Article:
The unexpected richness of a greeting warmly returned...
Estimated reading time: 3 minutes
“…We, the women, men and children of London, march to put an end to violence. The violence of words, of acts, of fists, of firearms and bombs. We oppose violence not with ever more violence, but with everyday acts of kindness, with concern for those who are poor, rejected and in ill health. It is not easy. But that is our goal…” Annie Wight, young figurehead of the London Whatever movement during a speech in Stories People Tell.
Saying “Good morning”
Meeting someone I don’t know as I’m out walking down by the lake or up in the forest, I nod and say hello. Not everyone responds. Some people wall themselves in stubborn silence, plugs in their ears, eyes fixed on a distant nothingness. Such unresponsiveness is often projected like a protective shield that surrounds the person. In such cases, I tend to avoid bothering the passer-by. Although occasionally I deliberately challenge them with my greeting, an approach that is occasionally rewarded by a startled look and a greeting, as if my “Good morning” had woken them from a deep sleep.
A breath of fresh air
When someone does respond to my greeting, it’s like a breath of fresh air. Eye contact is important. Those who steadfastly look away while conceding a hello are withholding something both from me and themselves. They respond to a convention that requires them to reply, but they refuse any further personal engagement. When the greeting is accompanied by a glance or, better still, a smile, it comes as a delicious bonuses that not only bears witness to the openness of the person but enriches us both.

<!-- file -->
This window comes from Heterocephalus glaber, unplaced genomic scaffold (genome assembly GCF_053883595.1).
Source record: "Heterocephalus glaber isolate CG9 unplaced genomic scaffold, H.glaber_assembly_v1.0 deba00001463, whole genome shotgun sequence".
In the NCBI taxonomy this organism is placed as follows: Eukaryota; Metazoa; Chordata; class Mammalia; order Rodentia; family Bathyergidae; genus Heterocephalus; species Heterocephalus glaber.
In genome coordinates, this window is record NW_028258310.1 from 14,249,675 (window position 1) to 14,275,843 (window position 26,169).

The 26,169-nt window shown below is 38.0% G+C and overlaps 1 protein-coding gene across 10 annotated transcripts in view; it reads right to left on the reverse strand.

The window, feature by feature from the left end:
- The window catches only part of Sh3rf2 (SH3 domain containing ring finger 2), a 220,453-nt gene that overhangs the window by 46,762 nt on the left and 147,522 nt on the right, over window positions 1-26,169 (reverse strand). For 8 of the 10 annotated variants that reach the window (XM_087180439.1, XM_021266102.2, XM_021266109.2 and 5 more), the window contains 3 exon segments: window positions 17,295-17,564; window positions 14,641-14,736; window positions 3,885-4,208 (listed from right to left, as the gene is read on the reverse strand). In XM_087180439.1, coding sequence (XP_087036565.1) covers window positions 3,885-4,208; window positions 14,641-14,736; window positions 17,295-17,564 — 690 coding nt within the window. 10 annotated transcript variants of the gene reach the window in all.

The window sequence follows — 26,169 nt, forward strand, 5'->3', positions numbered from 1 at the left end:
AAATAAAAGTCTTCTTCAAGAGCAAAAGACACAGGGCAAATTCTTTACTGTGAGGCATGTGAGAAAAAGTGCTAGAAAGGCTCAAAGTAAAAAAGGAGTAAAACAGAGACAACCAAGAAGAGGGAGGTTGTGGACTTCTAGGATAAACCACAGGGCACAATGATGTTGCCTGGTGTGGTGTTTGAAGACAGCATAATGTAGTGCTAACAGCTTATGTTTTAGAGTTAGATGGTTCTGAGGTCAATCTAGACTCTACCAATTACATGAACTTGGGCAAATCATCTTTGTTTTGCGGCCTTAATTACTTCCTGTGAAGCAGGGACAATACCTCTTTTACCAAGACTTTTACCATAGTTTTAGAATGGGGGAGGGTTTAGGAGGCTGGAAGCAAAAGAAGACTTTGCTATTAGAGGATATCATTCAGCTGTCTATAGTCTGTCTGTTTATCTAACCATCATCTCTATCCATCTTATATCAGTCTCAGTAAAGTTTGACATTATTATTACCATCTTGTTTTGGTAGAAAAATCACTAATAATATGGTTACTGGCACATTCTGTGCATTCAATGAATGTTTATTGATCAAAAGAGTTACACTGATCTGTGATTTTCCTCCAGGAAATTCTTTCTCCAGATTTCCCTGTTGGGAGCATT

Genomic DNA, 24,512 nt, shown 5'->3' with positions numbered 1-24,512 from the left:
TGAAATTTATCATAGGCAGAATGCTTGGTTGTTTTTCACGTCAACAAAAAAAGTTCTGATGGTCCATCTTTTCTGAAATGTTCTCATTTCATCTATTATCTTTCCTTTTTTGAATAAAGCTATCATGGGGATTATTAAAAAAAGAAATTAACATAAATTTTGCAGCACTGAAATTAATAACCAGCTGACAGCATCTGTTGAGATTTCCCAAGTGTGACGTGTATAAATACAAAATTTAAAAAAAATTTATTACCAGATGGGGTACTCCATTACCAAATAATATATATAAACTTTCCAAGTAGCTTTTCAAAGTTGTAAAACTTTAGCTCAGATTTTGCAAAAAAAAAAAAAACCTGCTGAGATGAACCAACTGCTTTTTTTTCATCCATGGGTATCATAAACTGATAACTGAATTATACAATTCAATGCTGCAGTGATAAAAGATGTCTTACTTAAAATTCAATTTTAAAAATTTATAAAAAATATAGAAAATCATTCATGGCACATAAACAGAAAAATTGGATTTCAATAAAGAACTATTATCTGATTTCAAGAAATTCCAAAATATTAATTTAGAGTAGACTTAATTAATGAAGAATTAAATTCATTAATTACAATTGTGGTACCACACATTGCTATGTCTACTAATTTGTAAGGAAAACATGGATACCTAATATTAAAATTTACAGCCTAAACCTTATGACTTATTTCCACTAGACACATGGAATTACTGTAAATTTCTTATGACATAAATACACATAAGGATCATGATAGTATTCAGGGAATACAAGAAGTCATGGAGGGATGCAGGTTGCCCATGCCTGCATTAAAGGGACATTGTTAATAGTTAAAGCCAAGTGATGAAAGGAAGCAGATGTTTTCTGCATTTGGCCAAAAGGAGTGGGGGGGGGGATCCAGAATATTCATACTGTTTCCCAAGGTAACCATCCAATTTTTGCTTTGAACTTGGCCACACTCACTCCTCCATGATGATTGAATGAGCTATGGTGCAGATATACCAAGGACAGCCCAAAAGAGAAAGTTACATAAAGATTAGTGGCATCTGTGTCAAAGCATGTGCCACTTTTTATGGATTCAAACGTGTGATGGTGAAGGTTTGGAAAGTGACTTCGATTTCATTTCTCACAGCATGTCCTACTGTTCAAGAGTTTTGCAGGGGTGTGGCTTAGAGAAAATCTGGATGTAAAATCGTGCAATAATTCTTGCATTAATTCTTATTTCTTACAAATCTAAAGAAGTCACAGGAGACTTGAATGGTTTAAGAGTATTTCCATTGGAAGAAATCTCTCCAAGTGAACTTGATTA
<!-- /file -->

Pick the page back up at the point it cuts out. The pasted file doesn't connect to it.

Even in a village
I live in a village. Maybe such encounters are easier when there are only a few thousand inhabitants or less. In a village, people can be more willing to greet each other. But even in a village, there is a creeping individualism, especially in the more well-off areas, in which people retreat to their house or their flat, like a lord or a lady to their castle, and want little to do with their neighbours, only engaging in selected local activities with like-minded people.
Acts of kindness
I believe the brief encounters when a greeting is returned with warmth serve to gift us something very special: a tiny dose of life force that is essential for our wellbeing. There’s been a lot of talk recently about the importance of everyday acts of kindness as a source of physical and spiritual well-being. You might say the nod or the smile or the exchanged word with a person you don’t know is, in fact, the most basic act of kindness and is essential for our wellbeing.